Man Sentenced to Death for Setting His TikToker Ex-Wife on Fire During a Livestream

The Tibetan woman had reported domestic violence to police several times before she was burned to death.
china killing tiktok domestic abuse
Before her death, Lhamo had been posting uplifting videos to social media. Photo: Lhamo / Douyin

A man in China has been sentenced to death a year after he set his ex-wife on fire while she was live-streaming on the Chinese version of TikTok, in a case that prompted public outrage toward domestic violence against women prevalent in the country.

Lhamo, a 30-year-old Tibetan woman and mother of two, died in September last year after her ex-husband, Tang Lu, doused her in gasoline and burned her alive at her father’s home in Ngawa (or Aba) in the southwestern province of Sichuan. 


The case infuriated Chinese women after media reports suggested that Lhamo had been suffering from Tang’s frequent beatings since the two married a few years ago. Her older sister said Lhamo called the police at least twice, but officers refused to interfere because it was a “family matter.”

After the two divorced in June, Tang sought to remarry Lhamo but was rejected. On the night of Sept. 14 last year, Tang set Lhamo on fire out of resentment, the court in Ngawa said in a statement announcing the judgement on Thursday.

The court said it had handed down a death sentence because of the brutality of Tang’s crime and the “extremely bad” social impact he had caused. 

Lhamo’s videos on Douyin, the mainland Chinese version of TikTok, were widely shared following her death, as people commemorated her and demanded more protection for women against the abuse of their intimate partners. 

In her videos, Lhamo documented her seasonal trips to the mountains, at an altitude of some 14,000 feet, to pick herbs used in traditional Chinese medicine. She filmed herself cooking in the wild, milking cows, and joyfully dancing while lip-syncing to Chinese pop songs.  

Following Lhamo’s death, her sister Dolma took over the account to post updates about the family. 

Last week, on the first anniversary of Lhamo’s death, Dolma posted a video of rising sky lanterns. “I will protect the people you worry about and love. I will make our dreams come true,” she wrote. “In our next life I will be your older brother and protect you.”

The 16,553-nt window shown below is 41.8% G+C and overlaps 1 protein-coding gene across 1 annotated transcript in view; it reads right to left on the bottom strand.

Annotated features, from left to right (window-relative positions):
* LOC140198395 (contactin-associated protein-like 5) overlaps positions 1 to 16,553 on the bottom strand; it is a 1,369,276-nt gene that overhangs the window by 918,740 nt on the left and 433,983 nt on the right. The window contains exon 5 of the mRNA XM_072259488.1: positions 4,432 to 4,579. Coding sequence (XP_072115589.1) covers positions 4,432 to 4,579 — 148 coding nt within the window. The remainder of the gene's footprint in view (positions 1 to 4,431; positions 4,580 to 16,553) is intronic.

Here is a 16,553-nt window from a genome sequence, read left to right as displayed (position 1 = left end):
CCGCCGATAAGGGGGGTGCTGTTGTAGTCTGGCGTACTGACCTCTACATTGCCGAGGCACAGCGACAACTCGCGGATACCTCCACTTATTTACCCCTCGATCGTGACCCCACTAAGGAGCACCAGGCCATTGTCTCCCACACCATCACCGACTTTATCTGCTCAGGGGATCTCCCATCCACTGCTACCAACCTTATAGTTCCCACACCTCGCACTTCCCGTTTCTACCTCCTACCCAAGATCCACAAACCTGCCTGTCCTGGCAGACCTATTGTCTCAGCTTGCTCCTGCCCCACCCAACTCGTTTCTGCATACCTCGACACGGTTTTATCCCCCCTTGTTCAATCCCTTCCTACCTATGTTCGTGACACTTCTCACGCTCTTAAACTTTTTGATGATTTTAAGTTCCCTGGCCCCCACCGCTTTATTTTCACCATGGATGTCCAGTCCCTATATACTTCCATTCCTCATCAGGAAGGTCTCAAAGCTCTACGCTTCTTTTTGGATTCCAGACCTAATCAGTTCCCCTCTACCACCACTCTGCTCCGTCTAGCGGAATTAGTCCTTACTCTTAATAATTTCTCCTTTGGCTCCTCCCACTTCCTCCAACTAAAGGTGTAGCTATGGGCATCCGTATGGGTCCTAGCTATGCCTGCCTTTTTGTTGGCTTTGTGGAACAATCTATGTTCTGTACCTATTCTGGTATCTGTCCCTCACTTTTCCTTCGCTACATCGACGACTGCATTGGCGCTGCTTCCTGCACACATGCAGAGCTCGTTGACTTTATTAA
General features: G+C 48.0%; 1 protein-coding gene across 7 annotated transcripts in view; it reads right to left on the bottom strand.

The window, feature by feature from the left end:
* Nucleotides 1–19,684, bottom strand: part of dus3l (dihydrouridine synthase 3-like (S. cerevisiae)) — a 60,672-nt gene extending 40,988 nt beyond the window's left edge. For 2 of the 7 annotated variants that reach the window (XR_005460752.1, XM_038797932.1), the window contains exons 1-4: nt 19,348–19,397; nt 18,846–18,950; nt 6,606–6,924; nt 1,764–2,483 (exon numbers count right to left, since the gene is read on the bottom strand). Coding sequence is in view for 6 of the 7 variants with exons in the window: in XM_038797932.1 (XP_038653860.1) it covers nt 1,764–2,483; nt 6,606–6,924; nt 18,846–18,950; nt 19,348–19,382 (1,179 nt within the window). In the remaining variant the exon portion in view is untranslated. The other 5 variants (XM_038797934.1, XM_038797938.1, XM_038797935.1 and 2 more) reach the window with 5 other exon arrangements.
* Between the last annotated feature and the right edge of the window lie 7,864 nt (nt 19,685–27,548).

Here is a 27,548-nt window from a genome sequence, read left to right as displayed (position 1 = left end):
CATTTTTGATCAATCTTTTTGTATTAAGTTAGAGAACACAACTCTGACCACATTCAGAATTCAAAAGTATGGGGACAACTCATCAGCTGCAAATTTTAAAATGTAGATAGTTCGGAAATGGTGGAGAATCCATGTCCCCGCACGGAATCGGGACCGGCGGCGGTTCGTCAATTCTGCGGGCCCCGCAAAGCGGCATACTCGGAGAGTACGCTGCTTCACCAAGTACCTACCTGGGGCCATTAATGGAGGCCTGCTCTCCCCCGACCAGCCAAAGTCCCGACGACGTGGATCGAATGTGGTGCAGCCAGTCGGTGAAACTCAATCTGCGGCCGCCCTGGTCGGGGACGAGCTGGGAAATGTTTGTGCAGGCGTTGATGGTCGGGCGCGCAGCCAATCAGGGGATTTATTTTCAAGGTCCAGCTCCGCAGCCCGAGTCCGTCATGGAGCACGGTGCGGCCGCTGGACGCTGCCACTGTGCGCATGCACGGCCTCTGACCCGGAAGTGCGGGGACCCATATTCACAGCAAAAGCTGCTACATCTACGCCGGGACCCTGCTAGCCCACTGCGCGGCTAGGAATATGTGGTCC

Dolma did not immediately respond to a request for comment from VICE World News. 

Capital punishment for those who committed serious crimes has strong public support in China despite protests from human rights groups. The country is believed to carry out the most death sentences in the world, although the exact number of executions is unknown. 

The death penalty for Tang has been welcomed on Chinese social media, with many women hoping it could set an example for future rulings on intimate partner violence, which has often been met with lenient punishment, if any, under China’s patriarchal culture. 

Some commenters continued to ask why law enforcement failed to act when Lhamo first reported her husband’s beatings to the police. 

“No matter how hard you work, as long as the society sees you as men’s belongings and family assets, you will not be able to change your fate,” said one of the top-voted comments on the microblogging site Weibo.

The rising awareness of women’s rights in China is putting more pressure on authorities to address domestic violence cases, especially the ones that attracted public attention. 

Responding to the court judgement on Thursday, the Communist Party-run All-China Women’s Federation said the sentence showed justice had been upheld and women’s rights were being protected. 

The organization warned that intimate relationships should not be an excuse to shield crimes, and that domestic violence should not be treated as family matters. 

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